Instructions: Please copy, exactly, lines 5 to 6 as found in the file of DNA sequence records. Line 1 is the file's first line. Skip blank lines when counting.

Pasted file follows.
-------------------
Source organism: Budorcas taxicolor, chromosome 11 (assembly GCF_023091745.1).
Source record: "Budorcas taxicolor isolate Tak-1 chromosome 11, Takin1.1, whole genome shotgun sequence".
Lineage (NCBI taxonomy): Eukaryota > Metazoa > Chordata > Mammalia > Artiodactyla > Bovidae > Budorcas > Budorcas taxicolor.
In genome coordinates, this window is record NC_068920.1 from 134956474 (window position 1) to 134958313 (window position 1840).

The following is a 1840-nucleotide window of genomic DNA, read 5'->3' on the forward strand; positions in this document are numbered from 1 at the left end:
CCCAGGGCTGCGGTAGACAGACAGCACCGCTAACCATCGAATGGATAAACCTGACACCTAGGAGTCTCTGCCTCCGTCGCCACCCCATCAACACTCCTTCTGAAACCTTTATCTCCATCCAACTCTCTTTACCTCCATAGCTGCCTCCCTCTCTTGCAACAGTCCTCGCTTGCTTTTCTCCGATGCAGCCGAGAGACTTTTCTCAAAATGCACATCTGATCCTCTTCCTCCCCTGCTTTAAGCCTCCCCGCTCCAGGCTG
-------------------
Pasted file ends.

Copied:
The following is a 1840-nucleotide window of genomic DNA, read 5'->3' on the forward strand; positions in this document are numbered from 1 at the left end:
CCCAGGGCTGCGGTAGACAGACAGCACCGCTAACCATCGAATGGATAAACCTGACACCTAGGAGTCTCTGCCTCCGTCGCCACCCCATCAACACTCCTTCTGAAACCTTTATCTCCATCCAACTCTCTTTACCTCCATAGCTGCCTCCCTCTCTTGCAACAGTCCTCGCTTGCTTTTCTCCGATGCAGCCGAGAGACTTTTCTCAAAATGCACATCTGATCCTCTTCCTCCCCTGCTTTAAGCCTCCCCGCTCCAGGCTG